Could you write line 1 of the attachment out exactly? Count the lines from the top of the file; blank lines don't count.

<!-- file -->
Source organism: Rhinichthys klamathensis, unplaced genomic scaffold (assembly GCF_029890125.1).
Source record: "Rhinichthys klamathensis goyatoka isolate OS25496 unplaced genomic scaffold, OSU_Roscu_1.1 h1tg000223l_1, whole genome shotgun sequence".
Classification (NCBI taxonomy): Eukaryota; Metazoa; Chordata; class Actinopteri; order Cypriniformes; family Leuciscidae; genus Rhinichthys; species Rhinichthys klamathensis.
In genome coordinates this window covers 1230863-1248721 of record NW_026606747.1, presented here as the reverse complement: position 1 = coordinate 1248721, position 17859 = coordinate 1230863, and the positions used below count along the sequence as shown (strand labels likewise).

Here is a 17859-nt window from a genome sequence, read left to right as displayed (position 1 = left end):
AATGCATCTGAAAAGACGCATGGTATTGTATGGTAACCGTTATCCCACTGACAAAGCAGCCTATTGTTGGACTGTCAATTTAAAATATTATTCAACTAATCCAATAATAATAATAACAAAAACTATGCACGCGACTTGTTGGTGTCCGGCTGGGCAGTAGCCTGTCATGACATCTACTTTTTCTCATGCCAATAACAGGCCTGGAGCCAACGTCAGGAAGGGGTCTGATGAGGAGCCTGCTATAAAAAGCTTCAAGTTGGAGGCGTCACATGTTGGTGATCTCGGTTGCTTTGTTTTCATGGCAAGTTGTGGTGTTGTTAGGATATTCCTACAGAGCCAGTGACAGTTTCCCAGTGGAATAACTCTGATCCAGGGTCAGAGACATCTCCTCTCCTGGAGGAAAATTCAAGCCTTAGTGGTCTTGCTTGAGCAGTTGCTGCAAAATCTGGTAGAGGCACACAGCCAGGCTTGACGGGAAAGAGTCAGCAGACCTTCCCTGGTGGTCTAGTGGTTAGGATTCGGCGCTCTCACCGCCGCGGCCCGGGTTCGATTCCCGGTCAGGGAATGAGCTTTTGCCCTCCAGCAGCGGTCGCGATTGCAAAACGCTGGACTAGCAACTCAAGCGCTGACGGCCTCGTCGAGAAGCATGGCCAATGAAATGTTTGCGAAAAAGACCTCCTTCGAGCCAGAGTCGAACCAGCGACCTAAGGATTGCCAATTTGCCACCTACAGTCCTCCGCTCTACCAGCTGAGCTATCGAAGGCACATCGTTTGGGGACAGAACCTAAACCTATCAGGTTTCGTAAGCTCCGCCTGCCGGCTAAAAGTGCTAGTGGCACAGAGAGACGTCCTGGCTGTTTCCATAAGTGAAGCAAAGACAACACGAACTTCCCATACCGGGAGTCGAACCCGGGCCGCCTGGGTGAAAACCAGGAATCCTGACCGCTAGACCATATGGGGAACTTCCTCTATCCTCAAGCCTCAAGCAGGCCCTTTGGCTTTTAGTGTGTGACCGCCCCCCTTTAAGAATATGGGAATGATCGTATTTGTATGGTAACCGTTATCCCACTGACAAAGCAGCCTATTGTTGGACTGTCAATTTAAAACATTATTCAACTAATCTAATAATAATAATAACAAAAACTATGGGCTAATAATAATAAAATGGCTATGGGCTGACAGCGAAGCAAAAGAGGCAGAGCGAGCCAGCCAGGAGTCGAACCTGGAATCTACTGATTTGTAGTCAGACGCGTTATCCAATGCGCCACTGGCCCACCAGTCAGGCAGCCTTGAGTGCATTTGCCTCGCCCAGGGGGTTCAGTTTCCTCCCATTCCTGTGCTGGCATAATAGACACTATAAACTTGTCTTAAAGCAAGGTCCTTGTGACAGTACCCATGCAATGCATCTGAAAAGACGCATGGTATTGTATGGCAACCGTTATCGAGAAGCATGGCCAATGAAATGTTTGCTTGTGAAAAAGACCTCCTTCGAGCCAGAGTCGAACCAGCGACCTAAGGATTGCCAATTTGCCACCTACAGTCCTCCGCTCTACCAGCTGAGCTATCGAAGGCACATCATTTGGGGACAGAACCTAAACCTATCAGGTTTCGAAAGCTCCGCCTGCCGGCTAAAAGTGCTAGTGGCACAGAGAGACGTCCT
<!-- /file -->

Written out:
Source organism: Rhinichthys klamathensis, unplaced genomic scaffold (assembly GCF_029890125.1).